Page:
“I am God, the God of your father,” the voice said, “Do not be afraid to go down to Egypt, for there I will make your family a great nation. I will go with you down to Egypt, and I will bring you back again. You will die in Egypt, but Joseph will be with you to close your eyes.” Genesis 46:3-4 NLT
It is human to be afraid of the unknown and I need to hold fast to the truth that God’s plans are beyond my human understanding and wildest imagination.1 I will never fully understand the reasons for the Ukraine war or the Covid-19 pandemic. The tragedies of life lead me to face the hard truths of life and the reality of sin, evil and death. As Benjamin Franklin reminded the American people:
“Our new Constitution is now established, and has an appearance that promises permanency; but in this world nothing can be said to be certain, except death and taxes.”
As I journey into the mid autumn of my life, old age looms as a time of losses, vulnerability and uncertainty. It is a time “to live into our belovedness with courage.”2 The story of Jacob going to Egypt to spend his last days in a place away from the Promised Land encourages me to trust in God’s plans for my old age.
Jacob had never expected to see his favourite son, Joseph alive. He was led to believe, by Joseph’s ten brothers, that Joseph may have been killed by a wild animal.3 Jacob could not believe his ears when he was subsequently told by his sons that Joseph was in fact alive and the governor of Egypt. When he was finally convinced that Joseph was alive, Jacob worshiped God by offering a sacrifice at Beersheba before he set out for Egypt. It was then that he received a vision from God who told him:
“I am the God of your father. Don’t be afraid of going down to Egypt. I am going to make you a great nation there. I’ll go with you down to Egypt; I’ll also bring you back here. And when you die, Joseph will be with you; with his own hand he’ll close your eyes.”4
As Jacob worshiped God, he was given the promise of God’s presence to go down to Egypt and that God will make his family into a great nation there. He was also assured that Joseph will be at his death bed. The story of Jacob’s dysfunctional family is a revelation of how God is always turning evil to good. The evil actions of Joseph’s brothers were used by God to save the Jews during the famine.5 The story of Jacob and Joseph is a beautiful story to encourage us to build our trust in a loving God who is always in control and whose ways are beyond our comprehension.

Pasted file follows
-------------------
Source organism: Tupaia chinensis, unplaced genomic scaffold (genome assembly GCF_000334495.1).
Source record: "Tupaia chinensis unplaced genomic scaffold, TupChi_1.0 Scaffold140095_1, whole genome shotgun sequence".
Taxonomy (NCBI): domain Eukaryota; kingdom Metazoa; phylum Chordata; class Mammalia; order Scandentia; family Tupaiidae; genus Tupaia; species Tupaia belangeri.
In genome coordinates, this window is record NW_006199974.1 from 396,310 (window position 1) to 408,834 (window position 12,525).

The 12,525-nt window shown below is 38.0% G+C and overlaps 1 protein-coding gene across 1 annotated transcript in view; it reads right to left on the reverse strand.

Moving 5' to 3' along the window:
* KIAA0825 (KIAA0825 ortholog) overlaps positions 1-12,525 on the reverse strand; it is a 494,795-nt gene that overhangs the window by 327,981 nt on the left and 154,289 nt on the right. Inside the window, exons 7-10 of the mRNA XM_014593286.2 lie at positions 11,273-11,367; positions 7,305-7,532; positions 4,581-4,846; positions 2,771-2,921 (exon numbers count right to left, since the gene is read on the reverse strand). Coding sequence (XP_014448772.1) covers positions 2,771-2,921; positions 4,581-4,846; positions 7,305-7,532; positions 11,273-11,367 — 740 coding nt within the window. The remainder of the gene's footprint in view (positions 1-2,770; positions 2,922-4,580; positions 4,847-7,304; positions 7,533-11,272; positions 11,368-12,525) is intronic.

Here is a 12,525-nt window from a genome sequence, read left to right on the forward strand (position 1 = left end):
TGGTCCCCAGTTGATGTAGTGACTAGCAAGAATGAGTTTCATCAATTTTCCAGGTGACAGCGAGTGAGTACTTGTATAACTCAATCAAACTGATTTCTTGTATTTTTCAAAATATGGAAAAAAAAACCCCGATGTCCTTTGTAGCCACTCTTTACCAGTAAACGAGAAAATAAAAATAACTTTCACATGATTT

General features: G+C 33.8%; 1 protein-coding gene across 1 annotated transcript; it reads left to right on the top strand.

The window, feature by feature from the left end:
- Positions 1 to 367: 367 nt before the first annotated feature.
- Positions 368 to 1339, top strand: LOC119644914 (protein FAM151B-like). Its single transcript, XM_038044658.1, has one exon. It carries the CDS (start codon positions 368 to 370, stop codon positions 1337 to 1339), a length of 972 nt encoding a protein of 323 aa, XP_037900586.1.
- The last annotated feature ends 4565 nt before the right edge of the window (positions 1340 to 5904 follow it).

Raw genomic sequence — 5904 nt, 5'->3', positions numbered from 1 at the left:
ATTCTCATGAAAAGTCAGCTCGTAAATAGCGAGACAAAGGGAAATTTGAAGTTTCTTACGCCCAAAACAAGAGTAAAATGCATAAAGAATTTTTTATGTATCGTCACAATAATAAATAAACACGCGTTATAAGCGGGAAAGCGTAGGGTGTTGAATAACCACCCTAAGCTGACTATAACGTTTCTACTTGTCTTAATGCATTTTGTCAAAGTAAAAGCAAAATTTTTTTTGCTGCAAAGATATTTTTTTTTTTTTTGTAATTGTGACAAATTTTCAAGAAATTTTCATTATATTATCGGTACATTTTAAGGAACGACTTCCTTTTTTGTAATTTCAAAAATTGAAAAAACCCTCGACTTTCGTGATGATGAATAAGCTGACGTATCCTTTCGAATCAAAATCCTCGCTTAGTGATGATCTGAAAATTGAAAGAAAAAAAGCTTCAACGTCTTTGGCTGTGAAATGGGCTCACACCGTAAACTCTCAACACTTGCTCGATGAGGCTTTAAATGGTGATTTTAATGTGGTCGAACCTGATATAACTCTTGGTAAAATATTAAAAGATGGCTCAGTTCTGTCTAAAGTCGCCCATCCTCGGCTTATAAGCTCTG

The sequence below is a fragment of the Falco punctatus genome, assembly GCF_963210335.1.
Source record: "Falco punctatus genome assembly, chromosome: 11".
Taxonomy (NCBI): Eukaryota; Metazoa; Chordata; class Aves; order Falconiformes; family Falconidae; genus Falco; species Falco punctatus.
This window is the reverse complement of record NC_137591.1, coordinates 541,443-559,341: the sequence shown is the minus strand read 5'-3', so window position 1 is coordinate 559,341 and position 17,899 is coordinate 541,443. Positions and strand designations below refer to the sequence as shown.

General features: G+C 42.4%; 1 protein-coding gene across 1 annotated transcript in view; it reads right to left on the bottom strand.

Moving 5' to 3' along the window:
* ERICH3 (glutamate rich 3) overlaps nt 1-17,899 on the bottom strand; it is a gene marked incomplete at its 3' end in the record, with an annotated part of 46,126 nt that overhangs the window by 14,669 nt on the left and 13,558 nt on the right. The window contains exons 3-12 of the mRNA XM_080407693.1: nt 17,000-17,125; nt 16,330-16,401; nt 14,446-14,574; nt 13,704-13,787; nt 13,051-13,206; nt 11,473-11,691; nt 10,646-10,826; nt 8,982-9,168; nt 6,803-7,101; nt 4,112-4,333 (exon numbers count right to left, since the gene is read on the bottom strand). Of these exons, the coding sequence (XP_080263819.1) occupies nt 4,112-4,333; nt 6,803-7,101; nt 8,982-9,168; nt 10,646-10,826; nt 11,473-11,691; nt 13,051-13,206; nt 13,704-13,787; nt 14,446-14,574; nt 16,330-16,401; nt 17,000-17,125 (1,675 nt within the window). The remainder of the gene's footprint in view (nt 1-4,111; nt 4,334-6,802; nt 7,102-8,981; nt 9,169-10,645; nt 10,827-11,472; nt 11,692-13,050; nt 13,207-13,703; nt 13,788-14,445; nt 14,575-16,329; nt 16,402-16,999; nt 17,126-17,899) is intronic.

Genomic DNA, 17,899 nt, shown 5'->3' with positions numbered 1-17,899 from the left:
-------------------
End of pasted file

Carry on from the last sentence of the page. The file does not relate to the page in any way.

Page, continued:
In the winter of life, I need the courage that comes from a confident faith in God. I can take heart in God’s promise not to be afraid of the future for Christ came to fulfill God’s promise to Abraham, Isaac and Jacob. The good news of Easter is that Christ died, Christ has risen and Christ will come again. God has sown the mustard seed of the resurrection power of Christ in my heart – Christ is in me and the Holy Spirit is with me.
Old age is a golden opportunity to follow the example of John the Baptist to decrease so that Christ can increase and others can behold Christ, the Lamb of God as their Saviour.6 Power and influence corrupt. We will be tempted to use our knowledge to increase our status and reputation. We are living in a world of sorrows that tempts to draw away from God:
“What sorrow awaits the world, because it tempts people to sin. Temptations are inevitable, but what sorrows awaits the person who does the tempting”7
Contemplative prayer is a spiritual discipline to overcome pride. Like Jacob and Joseph, we may be led through times of great love and great suffering so that we may be fruitful in our deaths. In contemplative prayer, we rest in the faithfulness of God so that we can see life and death from God’s perspective and not from our limited human minds. Old age is a blessing when we see it as a time of letting go and preparing to return home to God. We have the victory over death when death is no longer the wages of sin – we are dead to sin and alive to God.8 Until we cross the river of death, life is worth living because Christ lives in us:
“And then one day, I’ll cross that river
I’ll fight life’s final war with pain
And then as death gives way to victory
I’ll see the lights of glory and I’ll know He reigns
Because He lives, I can face tomorrow
Because He lives, all fear is gone
Because I know He holds the future
And life is worth a living just because He lives.”9
Lord, thank You for the promise of Your Presence in the winter of life.
- What is God’s will for me in the winter of my life?
- How can I find the courage to face the uncertainties in old age?
- How am I to live in the winter of life so that my death may bear fruit in my loved ones?
Song of Praise:
Because He Lives
- Isaiah 55:8, NLT
- Kristen E. Vincent, We Are Beloved: A Lenten Journey with Protestant Prayer Beads (Upper Room Books, 2019). Quoted in New Every Morning | April 17, 2022.
- Genesis 37:31-35
- Genesis 46:3-4 NLT
- Genesis 50:19-21
- John 1:29-34, NLT
- Matthew 18:7, NLT
- Romans 6:11,23
- Because He Lives